5. Inflation risk explained: Unless your money is in an Isa, or you are a non-taxpayer, you could pay tax on your savings, which means you need to earn an even higher interest rate to keep pace with inflation after tax has been deducted.  If, for example, inflation is at 2% and you pay basic-rate tax of 20% on your interest, your money would need to be in an account paying 2.5% for the real value of your money to remain the same, and higher than 2.5% for it to go up. What this tells us is that keeping all of your savings in cash is not actually the ‘risk-free’ solution it’s sometimes assumed to be. If the returns you get on your money are unable to at least match inflation, then your money will effectively be losing value each year.


Referenced Articles Books & Definitions:

  • A bold text subscript above and preceding a title below (¹·²·³), refers to a book, pdf, podcast, video, slide show and a download url that are usually free.
  • Brackets containing a number e.g. (1) reference a particular included article numbered 1-5.
  • A link (url), which usually includes the title, are to an included source.
  • The intended context of words, idioms, phrases, have their links in italics.
  • A long read url* (when used below) is followed by a superscript asterisk.
  • Occasionally Open University (OU) free courses are cited.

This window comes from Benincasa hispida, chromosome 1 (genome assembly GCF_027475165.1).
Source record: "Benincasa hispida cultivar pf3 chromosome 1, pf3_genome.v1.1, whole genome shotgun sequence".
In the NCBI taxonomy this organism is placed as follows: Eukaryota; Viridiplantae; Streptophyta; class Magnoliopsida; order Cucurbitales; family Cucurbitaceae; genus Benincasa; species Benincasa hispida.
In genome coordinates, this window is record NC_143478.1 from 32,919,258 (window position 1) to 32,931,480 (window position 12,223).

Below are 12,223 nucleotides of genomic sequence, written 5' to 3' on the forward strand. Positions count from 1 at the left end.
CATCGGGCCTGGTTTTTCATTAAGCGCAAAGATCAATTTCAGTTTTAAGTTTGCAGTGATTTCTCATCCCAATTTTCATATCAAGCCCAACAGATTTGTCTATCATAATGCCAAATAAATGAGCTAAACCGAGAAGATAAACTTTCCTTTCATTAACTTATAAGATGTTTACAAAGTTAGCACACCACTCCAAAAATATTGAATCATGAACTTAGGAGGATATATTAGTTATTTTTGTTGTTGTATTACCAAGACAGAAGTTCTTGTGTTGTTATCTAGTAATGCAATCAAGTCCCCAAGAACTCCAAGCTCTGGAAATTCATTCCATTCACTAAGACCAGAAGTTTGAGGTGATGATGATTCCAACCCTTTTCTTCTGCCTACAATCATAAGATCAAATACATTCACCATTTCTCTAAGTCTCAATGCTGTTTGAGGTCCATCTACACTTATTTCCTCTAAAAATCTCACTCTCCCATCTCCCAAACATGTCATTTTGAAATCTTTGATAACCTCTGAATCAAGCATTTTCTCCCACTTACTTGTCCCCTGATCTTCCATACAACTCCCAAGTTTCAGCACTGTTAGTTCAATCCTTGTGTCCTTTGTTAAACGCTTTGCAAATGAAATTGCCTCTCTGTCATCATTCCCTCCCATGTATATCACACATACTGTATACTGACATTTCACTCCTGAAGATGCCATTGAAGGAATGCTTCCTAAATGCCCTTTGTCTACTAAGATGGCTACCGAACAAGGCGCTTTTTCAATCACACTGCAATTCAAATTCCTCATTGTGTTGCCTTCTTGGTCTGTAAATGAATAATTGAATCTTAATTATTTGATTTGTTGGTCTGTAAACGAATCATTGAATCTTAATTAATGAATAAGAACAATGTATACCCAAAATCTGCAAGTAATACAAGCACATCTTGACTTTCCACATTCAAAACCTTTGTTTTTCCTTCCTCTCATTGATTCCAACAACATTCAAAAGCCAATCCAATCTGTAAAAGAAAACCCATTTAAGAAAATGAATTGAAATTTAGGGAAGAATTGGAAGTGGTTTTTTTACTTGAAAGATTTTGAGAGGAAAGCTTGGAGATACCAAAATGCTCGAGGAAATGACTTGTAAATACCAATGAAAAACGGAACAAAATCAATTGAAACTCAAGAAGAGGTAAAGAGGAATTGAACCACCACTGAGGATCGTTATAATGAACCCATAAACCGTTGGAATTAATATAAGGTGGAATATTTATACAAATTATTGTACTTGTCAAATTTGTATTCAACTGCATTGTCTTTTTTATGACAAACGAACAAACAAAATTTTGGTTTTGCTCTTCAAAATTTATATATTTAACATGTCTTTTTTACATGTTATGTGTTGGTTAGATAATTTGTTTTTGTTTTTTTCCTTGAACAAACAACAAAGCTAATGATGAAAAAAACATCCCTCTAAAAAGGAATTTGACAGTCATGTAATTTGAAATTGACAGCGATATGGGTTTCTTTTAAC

• JSTOR lets you set up a free account allowing you to have 6 (interchangeable) books stored that you can read online.

¹The pound in your pocket. (url/reprise 2016):  We all have a notional idea of what money is, ideas that may not extend beyond its existence as the pound in our pocket. We certainly understand the purchasing power of any monies we may have. It would seem that any notion of money only becomes complicated when we talk to economists; who are clearly divided in their views of what money is and what form it should take. An economist would want to us to be more precise about our idea of what money is.

²Cryptocurrency bubbles and money (url*/reprise 2017): If not seduced by the promises of a present day John Law continually emulate a great fiat money debasement. Like the Mississippi Bubble and all other economic bubbles, at some point the cryptocurrency bubble will also burst. Nevertheless, a public administration’s inflationary fiscal policy that fiat money allows, ensures that cryptocurrency (like gold) remains a phoenix to the speculators who influence sovereign credit rating.

³The Value of Money (url*/reprise 2018): In ‘The Coming Dark Ages?’ I criticised all the articles for failing to point out that (in my view) the prevalence of an economic global hegemony by Western Philosophy relied on a reserve currency in a fiat money world. Money at the centre of globalisation, whether it is trade or war that is the dominant driving force for global economic growth. I was especially critical of the article America enters the dark ages concluding that in my opinion money, war and a rising nationalism, are the most likely harbingers in any coming of a new dark age.

 

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The Land Is Ours

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The Bulletin

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The Real Economy